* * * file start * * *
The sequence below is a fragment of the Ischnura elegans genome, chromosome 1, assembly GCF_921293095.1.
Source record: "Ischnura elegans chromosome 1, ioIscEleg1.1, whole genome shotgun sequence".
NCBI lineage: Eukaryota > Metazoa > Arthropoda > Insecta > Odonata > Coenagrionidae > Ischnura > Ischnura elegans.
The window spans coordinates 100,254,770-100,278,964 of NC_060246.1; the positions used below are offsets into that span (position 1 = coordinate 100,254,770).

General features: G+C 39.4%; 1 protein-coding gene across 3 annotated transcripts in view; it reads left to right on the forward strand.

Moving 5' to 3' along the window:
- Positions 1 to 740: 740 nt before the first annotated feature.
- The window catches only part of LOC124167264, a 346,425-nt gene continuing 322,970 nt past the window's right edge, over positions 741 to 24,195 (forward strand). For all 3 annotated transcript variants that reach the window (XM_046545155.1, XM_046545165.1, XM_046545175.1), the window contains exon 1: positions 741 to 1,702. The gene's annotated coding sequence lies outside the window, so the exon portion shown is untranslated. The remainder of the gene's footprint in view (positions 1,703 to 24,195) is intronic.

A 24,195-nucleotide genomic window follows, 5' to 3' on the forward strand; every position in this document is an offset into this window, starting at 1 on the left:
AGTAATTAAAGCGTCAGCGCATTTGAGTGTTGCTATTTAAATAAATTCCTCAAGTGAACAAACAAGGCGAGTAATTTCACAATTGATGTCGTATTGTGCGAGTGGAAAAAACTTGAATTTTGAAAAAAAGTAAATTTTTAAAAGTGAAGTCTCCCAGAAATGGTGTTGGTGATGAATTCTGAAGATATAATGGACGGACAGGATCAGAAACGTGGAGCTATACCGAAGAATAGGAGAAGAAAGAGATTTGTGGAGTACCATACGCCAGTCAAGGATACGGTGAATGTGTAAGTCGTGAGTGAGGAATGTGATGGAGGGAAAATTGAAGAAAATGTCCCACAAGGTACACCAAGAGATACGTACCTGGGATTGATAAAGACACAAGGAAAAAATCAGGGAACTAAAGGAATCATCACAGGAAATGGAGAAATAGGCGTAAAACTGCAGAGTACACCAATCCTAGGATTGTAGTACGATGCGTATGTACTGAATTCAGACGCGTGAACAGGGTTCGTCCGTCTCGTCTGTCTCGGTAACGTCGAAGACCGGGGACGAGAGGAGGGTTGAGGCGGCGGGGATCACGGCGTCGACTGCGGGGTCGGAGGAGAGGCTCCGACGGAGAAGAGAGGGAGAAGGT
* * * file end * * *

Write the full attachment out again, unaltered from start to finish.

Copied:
The sequence below is a fragment of the Ischnura elegans genome, chromosome 1, assembly GCF_921293095.1.
Source record: "Ischnura elegans chromosome 1, ioIscEleg1.1, whole genome shotgun sequence".
NCBI lineage: Eukaryota > Metazoa > Arthropoda > Insecta > Odonata > Coenagrionidae > Ischnura > Ischnura elegans.
The window spans coordinates 100,254,770-100,278,964 of NC_060246.1; the positions used below are offsets into that span (position 1 = coordinate 100,254,770).

General features: G+C 39.4%; 1 protein-coding gene across 3 annotated transcripts in view; it reads left to right on the forward strand.

Moving 5' to 3' along the window:
- Positions 1 to 740: 740 nt before the first annotated feature.
- The window catches only part of LOC124167264, a 346,425-nt gene continuing 322,970 nt past the window's right edge, over positions 741 to 24,195 (forward strand). For all 3 annotated transcript variants that reach the window (XM_046545155.1, XM_046545165.1, XM_046545175.1), the window contains exon 1: positions 741 to 1,702. The gene's annotated coding sequence lies outside the window, so the exon portion shown is untranslated. The remainder of the gene's footprint in view (positions 1,703 to 24,195) is intronic.

A 24,195-nucleotide genomic window follows, 5' to 3' on the forward strand; every position in this document is an offset into this window, starting at 1 on the left:
AGTAATTAAAGCGTCAGCGCATTTGAGTGTTGCTATTTAAATAAATTCCTCAAGTGAACAAACAAGGCGAGTAATTTCACAATTGATGTCGTATTGTGCGAGTGGAAAAAACTTGAATTTTGAAAAAAAGTAAATTTTTAAAAGTGAAGTCTCCCAGAAATGGTGTTGGTGATGAATTCTGAAGATATAATGGACGGACAGGATCAGAAACGTGGAGCTATACCGAAGAATAGGAGAAGAAAGAGATTTGTGGAGTACCATACGCCAGTCAAGGATACGGTGAATGTGTAAGTCGTGAGTGAGGAATGTGATGGAGGGAAAATTGAAGAAAATGTCCCACAAGGTACACCAAGAGATACGTACCTGGGATTGATAAAGACACAAGGAAAAAATCAGGGAACTAAAGGAATCATCACAGGAAATGGAGAAATAGGCGTAAAACTGCAGAGTACACCAATCCTAGGATTGTAGTACGATGCGTATGTACTGAATTCAGACGCGTGAACAGGGTTCGTCCGTCTCGTCTGTCTCGGTAACGTCGAAGACCGGGGACGAGAGGAGGGTTGAGGCGGCGGGGATCACGGCGTCGACTGCGGGGTCGGAGGAGAGGCTCCGACGGAGAAGAGAGGGAGAAGGT